7. I would like to address the issue of guidance counselor or another adult to confide in. In my experience with my tough teen, it does require the parents in counseling with the teen, the teen and counselor one on one, and parents one on one with the counselor. We were able to work through many problems and issues with this process. When the teen went alone, nothing worked. When she knew she had help along with us getting help so we could all learn how to communicate in a positive way, we had progress. I also have 2 adult female friends that my daughter goes to when she is scared or furious with me. They allow her to blow off steam, give her support, and encourage her to go back and talk to me. This has never failed us. She/we have a clear understanding that they will not keep anything from me that could or would put her in danger, and their guidance is more of a sounding block and encouragement to talk to her parents and not be afraid of the conquences.

  8. Really enjoyed this article — great food for thought. I really worry about my daughter (she’s just turned 14). She has a low self-esteem and shows many signs of depression. Depression and addictions run in the family (both sides).

    I have been trying to work on her self-esteem but it is really difficult to keep giving her positive messages and reassuring her of our love, etc., when the low self-esteem and depression cause her to be very negative, obstinate, and rude.

    I have been trying to give her lots of time with just the 2 of us, and not arguing or preaching at these times, as this article suggests, and it usually goes well, but the minute I say “no” to something she wants, we’re right back to the battling. I am finding for every positive thing I can find to say, her behaviour requires me to say 3 negative things!! It’s so frustrating!

    She is such a prime candidate for drugs, early sex, drinking, etc! It really worries me! She refuses to go for counselling.

    Any ideas, anyone?

  9. Bea,

    I have a 13yo like this. He is a good boy, but his moods are up and down so much during a day, that it’s hard to follow. I keep hoping he will grow out of it. LOL

    One thing that works for him, is for me (and hubby if possible) to spend one night a week out with him. Even if it’s just walking around the mall, or going to play miniature golf, a bike ride etc… This gives us a chance to talk (without me turning it into a lecture…which I have a tendency to do), and give me a chance to see how my child is doing without interruptions from my littles. This is a time to talk about anything they want. Let them confide in you.

    We all felt depressed as teenagers. I remember being a teenage girl, and having the WORST up and down moods (due to my body adjusting to the flood of girl hormones…LOL). Let her know what is normal, and what to watch out for. Most of all, love her, hug her, spend time with her, buy her a new pen, talk to her. (read the Five Love Languages to find out what her love language is). Many times this can make all the difference.

    Many times I would spend time just listening to my daughter. It really does help. Many times that is all they need to know you love them.

  10. Debbi, thanks for your thoughts on this. I really appreciate it! What are the Five Love Languages you refer to?

  11. My son was in the same boat as your daughter last year…we found a family run traditional overnight camp that he went to for two weeks last summer….he loved it and he was a diferent young man when he returned home….
    He went again this year and brought his 12 year old brother with him, he also loved it and was much happier with himself when he returned….I love my kids and they love me, but sometimes a healthy dose of letting go for a couple weeks and letting them immerse themselves in nature and doing things they love away from mom and dad can really open their eyes, so they appreciate what they have and also learn all the wonderful things they can do for themselves….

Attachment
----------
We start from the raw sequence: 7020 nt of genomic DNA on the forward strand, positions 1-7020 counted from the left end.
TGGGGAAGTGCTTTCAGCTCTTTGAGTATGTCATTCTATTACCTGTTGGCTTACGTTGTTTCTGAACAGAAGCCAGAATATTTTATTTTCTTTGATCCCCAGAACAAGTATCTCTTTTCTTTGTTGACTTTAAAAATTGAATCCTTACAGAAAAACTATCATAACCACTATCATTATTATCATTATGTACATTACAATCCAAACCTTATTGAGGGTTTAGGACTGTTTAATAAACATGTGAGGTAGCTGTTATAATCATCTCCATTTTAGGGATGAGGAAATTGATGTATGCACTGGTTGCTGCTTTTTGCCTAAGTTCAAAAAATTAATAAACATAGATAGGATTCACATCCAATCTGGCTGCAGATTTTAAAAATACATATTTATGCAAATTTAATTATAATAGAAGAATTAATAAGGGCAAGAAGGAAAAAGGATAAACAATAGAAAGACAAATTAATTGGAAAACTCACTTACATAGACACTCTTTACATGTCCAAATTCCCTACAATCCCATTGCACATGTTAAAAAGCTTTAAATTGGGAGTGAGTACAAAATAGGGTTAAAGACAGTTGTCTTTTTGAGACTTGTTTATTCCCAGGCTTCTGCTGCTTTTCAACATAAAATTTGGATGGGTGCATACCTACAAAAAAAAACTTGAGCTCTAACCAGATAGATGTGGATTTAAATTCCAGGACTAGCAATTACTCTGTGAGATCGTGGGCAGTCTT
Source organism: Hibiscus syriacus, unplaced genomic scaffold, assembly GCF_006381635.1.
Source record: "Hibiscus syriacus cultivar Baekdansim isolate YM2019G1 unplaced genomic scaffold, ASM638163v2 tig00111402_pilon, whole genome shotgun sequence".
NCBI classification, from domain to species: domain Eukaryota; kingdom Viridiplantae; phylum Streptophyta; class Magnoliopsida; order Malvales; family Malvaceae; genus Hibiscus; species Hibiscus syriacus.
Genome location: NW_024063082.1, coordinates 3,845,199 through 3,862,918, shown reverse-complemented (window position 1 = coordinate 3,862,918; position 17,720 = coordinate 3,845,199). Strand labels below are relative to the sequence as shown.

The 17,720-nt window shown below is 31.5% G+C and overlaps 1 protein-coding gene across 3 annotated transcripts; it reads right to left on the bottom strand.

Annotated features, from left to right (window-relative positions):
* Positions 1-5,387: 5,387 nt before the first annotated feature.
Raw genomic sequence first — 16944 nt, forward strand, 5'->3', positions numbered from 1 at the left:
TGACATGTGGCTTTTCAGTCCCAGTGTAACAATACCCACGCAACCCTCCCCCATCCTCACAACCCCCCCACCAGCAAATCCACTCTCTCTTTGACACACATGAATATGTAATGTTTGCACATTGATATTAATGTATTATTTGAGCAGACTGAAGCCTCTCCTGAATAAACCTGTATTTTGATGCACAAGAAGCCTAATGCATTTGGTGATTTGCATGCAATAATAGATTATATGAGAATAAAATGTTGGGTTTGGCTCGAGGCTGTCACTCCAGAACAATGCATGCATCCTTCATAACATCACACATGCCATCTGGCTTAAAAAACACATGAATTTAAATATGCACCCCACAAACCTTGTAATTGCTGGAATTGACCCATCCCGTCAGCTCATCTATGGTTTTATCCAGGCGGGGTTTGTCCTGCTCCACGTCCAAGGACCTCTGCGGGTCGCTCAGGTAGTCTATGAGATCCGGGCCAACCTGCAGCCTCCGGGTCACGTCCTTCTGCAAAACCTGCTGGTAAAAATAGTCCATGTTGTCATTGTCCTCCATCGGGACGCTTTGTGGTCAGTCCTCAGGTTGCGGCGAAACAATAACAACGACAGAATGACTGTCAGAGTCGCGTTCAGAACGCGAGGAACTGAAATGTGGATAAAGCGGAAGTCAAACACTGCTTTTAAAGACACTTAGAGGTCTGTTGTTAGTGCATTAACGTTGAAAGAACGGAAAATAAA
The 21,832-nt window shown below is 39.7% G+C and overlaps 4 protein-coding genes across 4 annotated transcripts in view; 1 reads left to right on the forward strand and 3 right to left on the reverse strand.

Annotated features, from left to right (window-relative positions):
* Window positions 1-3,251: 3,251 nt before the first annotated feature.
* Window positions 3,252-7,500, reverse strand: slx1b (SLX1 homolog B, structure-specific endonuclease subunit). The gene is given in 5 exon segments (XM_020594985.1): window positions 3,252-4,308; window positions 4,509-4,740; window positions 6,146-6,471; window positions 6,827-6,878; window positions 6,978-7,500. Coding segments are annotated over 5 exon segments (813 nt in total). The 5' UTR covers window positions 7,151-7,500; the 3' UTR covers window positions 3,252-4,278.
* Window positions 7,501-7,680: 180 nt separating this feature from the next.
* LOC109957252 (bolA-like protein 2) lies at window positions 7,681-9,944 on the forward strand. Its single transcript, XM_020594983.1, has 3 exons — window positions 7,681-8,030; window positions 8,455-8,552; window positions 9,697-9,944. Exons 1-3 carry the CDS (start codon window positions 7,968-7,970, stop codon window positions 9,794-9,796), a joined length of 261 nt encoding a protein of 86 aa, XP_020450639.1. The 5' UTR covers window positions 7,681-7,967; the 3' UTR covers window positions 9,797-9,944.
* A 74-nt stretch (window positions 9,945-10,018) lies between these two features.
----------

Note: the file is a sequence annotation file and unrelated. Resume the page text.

good luck!

  12. I have teenagers at home, and I know EXACTLY what you guys are talking about. I also have 2 graduating from college this year. Even though I am soooo proud of them, I also miss them soooo much. I cried like a baby when they left and still do every time they turn the corner on their way back home. No matter how long they come for a visit, it’s never long enough. Many of the seemingly horrindous things that happened in the past (some I am just now finding out about) we can actually look back and laugh at now. As for your teenagers remember there is a season for everything and this too will pass. Try to enjoy them while you got them.

  13. mom of one says:

    i have tears… to the teen years{june} my son is my life, i am a single mom and this touched me, as i have had a heavy heart on the changes a teen goes thru-the bond is weakened or so it seems and it is sad-some say it will come back-“this is just a phase of independance” i hope to see that soon:> thanks for your awesome website offerrings!!!sincerely “me” mom of one

  14. I just left my first born for his first year in college. He hasn’t called me yet… I thought we were close… It’s tearing me apart. I am trying to be strong and I know I have to ‘let go’ but, I still want him to call me and let me be part of his life.

    This is so hard… pray for me!

  15. I know how hard it is. When my daughter left for College Station and couldn’t fit everything in her car, I immediately took off work and went with her. I remember that evening when I left her apartment; I sat at the security gate and cried like a baby. I knew once I went out that gate I couldn’t get back in. I drove to Houston that night, crying most of the way, and stayed at my sisters. The next day my sisters asked what my daughter needed. We went shopping, so of course, the next day I had to go back to College Station to take her a whole bunch of crap for her apartment. She will graduate this May, and I am so proud of her.